Fresh scam with pumped-up social networks, cool ideas for the Indian market, and an idiotic team.

The law of the modern market says – the more hype, the more fraudsters. The desire to get on the departing train is outweighing knowledge. And less knowledge, the greater the risk of being deceived.

Several years ago, we experienced this with ICO. Millions of people have invested in revolutionary tech, ecosystems, and marketplaces. As a result, most of them were left without investment and without cyberpunk-style devices.

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Precisely the same thing is happening with NFTs. There are a lot of scammers right now. They are not very successful because at least 80% of token buyers are resellers, and resellers are knowledgeable people. But that is only for now. When the masses join the game, scams will emerge almost daily.

Let’s take a look at what an NFT scam is. By analogy with ICO, it is primarily a promise to build something unique that no one will fulfill. A simple example is to sell NFTs with achievements for a future game and then drive off into the sunset. Or a marketplace. Or add additional tangible goodies to the token – a T-shirt signed by Lamelo Ball, a barrel of Clontarf smoky whiskey, a trip to Burning Man. But in fact, the buyer will not get any of this – it turns out that Lamelo burned a scarecrow in the desert, drank his whiskey, and did not even hear about such an NFT project.

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Since the mission of NFT Mafia is to fight for the bright name of the technology, to highlight the best projects and hate the worst, we simply could not pass Colexion. These guys called themselves the largest licensed NFT marketplace in the world.

This is very cool. The only negative is that there are still no regulatory rules for NFT licensing globally. Thousands of people hang out around the clock on OpenSea, AtomicHub, Foundation, and the Colexion marketplaces. The latter does not even exist yet.

According to the company’s official website, its investor and advisor Suniel Shetty is a Bollywood star. He even has his own website, just like in the 90s of the last century. And the team is generally specific. In a PR article, the CEO, Abhay Aggarwal was named Abhay Agarwal. We went to the Colexion team on Linkedin, and there, besides Aggarwal, there are people with almost identical surnames, as if the profiles were rushed into existence and someone made spelling mistakes.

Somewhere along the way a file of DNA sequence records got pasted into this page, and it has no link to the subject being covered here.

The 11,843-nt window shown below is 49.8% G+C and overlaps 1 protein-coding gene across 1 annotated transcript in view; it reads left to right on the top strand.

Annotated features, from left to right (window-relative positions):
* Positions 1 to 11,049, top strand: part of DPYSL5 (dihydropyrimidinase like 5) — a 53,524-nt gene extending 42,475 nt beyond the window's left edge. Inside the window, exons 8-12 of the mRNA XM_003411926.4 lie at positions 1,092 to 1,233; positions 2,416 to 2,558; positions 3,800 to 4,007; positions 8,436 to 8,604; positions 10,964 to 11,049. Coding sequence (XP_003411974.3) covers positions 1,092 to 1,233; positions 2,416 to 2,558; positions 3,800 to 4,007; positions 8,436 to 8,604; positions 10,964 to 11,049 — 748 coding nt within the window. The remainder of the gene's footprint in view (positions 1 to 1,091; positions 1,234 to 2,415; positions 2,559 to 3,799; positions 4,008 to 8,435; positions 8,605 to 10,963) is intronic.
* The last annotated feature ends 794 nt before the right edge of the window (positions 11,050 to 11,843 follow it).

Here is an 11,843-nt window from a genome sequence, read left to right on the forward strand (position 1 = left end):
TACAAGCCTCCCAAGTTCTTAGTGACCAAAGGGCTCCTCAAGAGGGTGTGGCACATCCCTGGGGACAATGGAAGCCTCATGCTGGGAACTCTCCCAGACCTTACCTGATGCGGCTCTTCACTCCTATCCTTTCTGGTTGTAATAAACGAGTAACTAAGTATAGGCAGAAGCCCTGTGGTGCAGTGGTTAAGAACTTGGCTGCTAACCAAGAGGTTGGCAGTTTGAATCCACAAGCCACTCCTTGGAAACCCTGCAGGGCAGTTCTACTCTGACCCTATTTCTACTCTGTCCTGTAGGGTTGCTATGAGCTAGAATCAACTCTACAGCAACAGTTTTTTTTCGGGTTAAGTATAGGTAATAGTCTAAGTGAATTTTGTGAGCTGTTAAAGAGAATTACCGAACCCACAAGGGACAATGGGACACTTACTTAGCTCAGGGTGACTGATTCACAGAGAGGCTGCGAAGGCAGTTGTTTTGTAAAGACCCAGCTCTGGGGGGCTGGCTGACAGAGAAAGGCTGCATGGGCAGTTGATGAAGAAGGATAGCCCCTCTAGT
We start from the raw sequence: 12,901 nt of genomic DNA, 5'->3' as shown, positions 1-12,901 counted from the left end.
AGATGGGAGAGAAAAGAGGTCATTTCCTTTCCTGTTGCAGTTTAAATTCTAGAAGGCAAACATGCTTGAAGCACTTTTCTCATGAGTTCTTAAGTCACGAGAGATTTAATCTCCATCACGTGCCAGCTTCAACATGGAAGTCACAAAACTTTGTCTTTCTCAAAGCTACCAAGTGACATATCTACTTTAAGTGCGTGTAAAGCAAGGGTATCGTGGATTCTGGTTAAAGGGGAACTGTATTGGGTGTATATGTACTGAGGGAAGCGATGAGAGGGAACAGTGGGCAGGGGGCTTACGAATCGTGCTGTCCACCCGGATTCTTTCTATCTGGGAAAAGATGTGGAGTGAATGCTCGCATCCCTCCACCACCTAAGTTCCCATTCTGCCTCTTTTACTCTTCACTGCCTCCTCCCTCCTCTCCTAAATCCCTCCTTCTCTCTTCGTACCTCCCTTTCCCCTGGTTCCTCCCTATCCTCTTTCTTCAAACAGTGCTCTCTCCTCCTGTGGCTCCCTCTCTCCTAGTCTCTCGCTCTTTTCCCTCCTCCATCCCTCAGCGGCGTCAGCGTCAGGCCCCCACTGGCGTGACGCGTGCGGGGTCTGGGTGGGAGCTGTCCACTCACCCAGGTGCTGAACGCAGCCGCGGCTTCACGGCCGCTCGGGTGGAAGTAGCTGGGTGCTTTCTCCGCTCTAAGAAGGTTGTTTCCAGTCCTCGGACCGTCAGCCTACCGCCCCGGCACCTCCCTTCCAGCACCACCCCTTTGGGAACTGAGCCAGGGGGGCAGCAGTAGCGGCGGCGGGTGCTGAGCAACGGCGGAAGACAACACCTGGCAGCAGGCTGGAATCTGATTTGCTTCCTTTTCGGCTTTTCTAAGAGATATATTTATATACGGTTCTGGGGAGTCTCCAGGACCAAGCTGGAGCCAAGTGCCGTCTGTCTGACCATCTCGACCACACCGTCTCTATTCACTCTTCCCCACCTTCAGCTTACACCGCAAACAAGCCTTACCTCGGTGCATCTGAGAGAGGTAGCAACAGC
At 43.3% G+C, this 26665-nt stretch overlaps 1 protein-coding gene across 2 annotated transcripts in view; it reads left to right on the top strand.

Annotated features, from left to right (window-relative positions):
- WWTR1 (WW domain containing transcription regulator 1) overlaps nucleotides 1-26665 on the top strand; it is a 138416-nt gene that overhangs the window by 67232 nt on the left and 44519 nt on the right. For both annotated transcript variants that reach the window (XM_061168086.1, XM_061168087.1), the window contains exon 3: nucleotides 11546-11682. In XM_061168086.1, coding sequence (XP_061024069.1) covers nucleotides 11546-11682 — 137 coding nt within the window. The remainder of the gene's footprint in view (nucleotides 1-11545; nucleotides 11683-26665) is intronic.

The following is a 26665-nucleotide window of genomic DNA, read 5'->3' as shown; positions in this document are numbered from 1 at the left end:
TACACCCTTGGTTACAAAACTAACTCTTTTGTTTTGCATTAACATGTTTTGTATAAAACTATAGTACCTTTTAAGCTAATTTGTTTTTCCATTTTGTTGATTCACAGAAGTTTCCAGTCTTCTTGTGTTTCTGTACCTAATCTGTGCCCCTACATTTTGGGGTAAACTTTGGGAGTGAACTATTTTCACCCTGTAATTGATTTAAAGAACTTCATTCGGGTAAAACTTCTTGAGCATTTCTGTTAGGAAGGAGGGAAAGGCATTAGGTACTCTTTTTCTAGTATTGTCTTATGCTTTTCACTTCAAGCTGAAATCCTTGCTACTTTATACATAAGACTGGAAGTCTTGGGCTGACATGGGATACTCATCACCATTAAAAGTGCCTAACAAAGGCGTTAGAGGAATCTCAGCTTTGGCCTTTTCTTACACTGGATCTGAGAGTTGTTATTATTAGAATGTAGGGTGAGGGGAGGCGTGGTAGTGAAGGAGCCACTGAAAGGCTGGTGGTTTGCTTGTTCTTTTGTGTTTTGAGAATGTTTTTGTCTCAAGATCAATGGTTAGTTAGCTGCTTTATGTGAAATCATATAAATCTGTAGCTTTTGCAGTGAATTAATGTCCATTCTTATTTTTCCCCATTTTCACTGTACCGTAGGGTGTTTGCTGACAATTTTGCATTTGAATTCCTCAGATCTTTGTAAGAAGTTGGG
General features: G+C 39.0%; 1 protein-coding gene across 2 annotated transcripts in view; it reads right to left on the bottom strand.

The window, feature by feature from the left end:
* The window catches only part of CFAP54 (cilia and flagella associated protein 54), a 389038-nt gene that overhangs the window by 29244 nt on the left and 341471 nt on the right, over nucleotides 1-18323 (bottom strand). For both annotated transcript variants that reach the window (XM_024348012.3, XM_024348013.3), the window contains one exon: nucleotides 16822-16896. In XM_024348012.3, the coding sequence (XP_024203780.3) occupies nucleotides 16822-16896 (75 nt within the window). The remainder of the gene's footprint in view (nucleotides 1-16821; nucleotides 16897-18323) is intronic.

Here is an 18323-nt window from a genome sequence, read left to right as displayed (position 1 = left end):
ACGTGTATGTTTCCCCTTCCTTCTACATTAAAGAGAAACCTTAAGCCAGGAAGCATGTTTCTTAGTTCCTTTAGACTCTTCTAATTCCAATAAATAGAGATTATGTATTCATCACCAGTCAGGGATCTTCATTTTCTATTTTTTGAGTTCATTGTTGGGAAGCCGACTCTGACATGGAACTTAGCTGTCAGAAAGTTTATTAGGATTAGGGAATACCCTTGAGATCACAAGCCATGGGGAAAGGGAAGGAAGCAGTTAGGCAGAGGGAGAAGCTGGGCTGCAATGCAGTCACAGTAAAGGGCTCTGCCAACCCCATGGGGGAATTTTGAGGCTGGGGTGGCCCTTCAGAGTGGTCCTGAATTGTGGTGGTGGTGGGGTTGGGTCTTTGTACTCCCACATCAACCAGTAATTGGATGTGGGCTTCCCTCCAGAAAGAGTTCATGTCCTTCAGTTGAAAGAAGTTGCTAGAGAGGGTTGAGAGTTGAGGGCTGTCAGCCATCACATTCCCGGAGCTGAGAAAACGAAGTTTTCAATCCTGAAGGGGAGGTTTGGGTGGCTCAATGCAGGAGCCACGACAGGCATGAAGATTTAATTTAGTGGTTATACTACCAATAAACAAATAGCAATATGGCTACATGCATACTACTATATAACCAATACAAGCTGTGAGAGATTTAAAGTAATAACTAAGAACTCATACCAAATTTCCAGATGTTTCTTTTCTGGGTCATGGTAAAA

The CEO himself has only been working for 2 years, and it is nowhere stated that he was previously associated with crypto. But 90% of the team indicated that they work for Payiza. Of course, this is fintech with a capital F. With a barely working website and non-working applications. But apparently, it does not bother them, they just took on a new project instead of fixing the old one. That’s right, that is how visionaries do it.

On December 12, the guys are launching the first NFT sale. More than 1200 tokens will be sold to over 100 celebrities. Imagine if Leo DiCaprio, Brad Pitt, Quentin Tarantino, Marco Robbie, Timothy Olyphant, Bruce Lee, Roman Polanski, and Charles Manson got together and decided: damn it, why don’t we release NFTs?

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Of course, the size here is not the same, but local celebrities – cricket coaches, and models still have a million followers on Instagram. And they were really promoting Colexion. As a result, the project has 20 thousand followers on Instagram, 30k on Twitter, and 50k on Telegram.

But all of this is bullshit and eye-soaping. Why? Because celebrities do not take this seriously – otherwise, they would not have limited themselves to one post or a couple of stories. The team itself is even less serious about this, which, we recall, is almost completely involved in a fintech company without a product. The one person who is not involved in it did not work in the blockchain industry. How all these top shots will build a marketplace, a game, and, God forgive me, a museum? Not so clear for us. Actually, the initial plan is clear – sell NFTs with cricketers and models, sell the token, and then decide what to do.

Still, let’s end on a good note. Even the fiercest scam like Colexion has some pretty good ideas. Selling in India, where cricket is damn popular, where many gamblers live along with cricket players and Bollywood actors, is a pretty good idea. Large corporations are actively investing in digital financial services in this country. The population is using smartphones. The prices for tokens here can rise regardless of the external market. They will resell them to each other and earn. Like we did at school with Pokémon chips.

So get out your oars and paddle in that direction, mafiosos. Share this review with your friends if you want us to continue going after scammers. In NFT, we trust!


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